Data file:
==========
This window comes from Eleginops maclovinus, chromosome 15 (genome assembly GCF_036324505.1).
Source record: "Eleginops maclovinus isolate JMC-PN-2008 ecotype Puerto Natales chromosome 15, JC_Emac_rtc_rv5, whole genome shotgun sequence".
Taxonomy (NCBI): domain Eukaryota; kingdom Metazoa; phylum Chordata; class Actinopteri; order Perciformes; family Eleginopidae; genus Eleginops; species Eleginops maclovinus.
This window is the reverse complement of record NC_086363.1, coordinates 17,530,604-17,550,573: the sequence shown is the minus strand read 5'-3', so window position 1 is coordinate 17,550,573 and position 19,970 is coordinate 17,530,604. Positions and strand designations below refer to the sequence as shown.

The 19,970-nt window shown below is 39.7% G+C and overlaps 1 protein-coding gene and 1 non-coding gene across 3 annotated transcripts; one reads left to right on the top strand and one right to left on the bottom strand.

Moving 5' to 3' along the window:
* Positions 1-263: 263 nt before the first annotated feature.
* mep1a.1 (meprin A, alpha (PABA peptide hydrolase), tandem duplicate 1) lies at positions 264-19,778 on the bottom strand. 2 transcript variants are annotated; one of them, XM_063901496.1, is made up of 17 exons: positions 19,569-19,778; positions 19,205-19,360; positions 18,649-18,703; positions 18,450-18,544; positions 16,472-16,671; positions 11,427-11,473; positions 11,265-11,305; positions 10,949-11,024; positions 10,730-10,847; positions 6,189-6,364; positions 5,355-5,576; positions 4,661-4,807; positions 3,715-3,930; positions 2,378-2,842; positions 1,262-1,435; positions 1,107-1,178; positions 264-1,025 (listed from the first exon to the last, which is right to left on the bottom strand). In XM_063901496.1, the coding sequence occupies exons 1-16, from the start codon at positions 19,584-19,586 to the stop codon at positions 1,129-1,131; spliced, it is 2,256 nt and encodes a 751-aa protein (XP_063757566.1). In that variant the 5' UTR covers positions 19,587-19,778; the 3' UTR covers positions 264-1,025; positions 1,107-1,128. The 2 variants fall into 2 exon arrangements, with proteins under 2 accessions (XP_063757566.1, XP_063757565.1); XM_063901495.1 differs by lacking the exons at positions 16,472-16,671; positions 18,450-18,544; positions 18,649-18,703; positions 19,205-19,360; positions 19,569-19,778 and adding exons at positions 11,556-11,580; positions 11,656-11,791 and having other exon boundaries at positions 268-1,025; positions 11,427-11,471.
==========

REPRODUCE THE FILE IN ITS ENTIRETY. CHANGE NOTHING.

This window comes from Eleginops maclovinus, chromosome 15 (genome assembly GCF_036324505.1).
Source record: "Eleginops maclovinus isolate JMC-PN-2008 ecotype Puerto Natales chromosome 15, JC_Emac_rtc_rv5, whole genome shotgun sequence".
Taxonomy (NCBI): domain Eukaryota; kingdom Metazoa; phylum Chordata; class Actinopteri; order Perciformes; family Eleginopidae; genus Eleginops; species Eleginops maclovinus.
This window is the reverse complement of record NC_086363.1, coordinates 17,530,604-17,550,573: the sequence shown is the minus strand read 5'-3', so window position 1 is coordinate 17,550,573 and position 19,970 is coordinate 17,530,604. Positions and strand designations below refer to the sequence as shown.

The 19,970-nt window shown below is 39.7% G+C and overlaps 1 protein-coding gene and 1 non-coding gene across 3 annotated transcripts; one reads left to right on the top strand and one right to left on the bottom strand.

Moving 5' to 3' along the window:
* Positions 1-263: 263 nt before the first annotated feature.
* mep1a.1 (meprin A, alpha (PABA peptide hydrolase), tandem duplicate 1) lies at positions 264-19,778 on the bottom strand. 2 transcript variants are annotated; one of them, XM_063901496.1, is made up of 17 exons: positions 19,569-19,778; positions 19,205-19,360; positions 18,649-18,703; positions 18,450-18,544; positions 16,472-16,671; positions 11,427-11,473; positions 11,265-11,305; positions 10,949-11,024; positions 10,730-10,847; positions 6,189-6,364; positions 5,355-5,576; positions 4,661-4,807; positions 3,715-3,930; positions 2,378-2,842; positions 1,262-1,435; positions 1,107-1,178; positions 264-1,025 (listed from the first exon to the last, which is right to left on the bottom strand). In XM_063901496.1, the coding sequence occupies exons 1-16, from the start codon at positions 19,584-19,586 to the stop codon at positions 1,129-1,131; spliced, it is 2,256 nt and encodes a 751-aa protein (XP_063757566.1). In that variant the 5' UTR covers positions 19,587-19,778; the 3' UTR covers positions 264-1,025; positions 1,107-1,128. The 2 variants fall into 2 exon arrangements, with proteins under 2 accessions (XP_063757566.1, XP_063757565.1); XM_063901495.1 differs by lacking the exons at positions 16,472-16,671; positions 18,450-18,544; positions 18,649-18,703; positions 19,205-19,360; positions 19,569-19,778 and adding exons at positions 11,556-11,580; positions 11,656-11,791 and having other exon boundaries at positions 268-1,025; positions 11,427-11,471.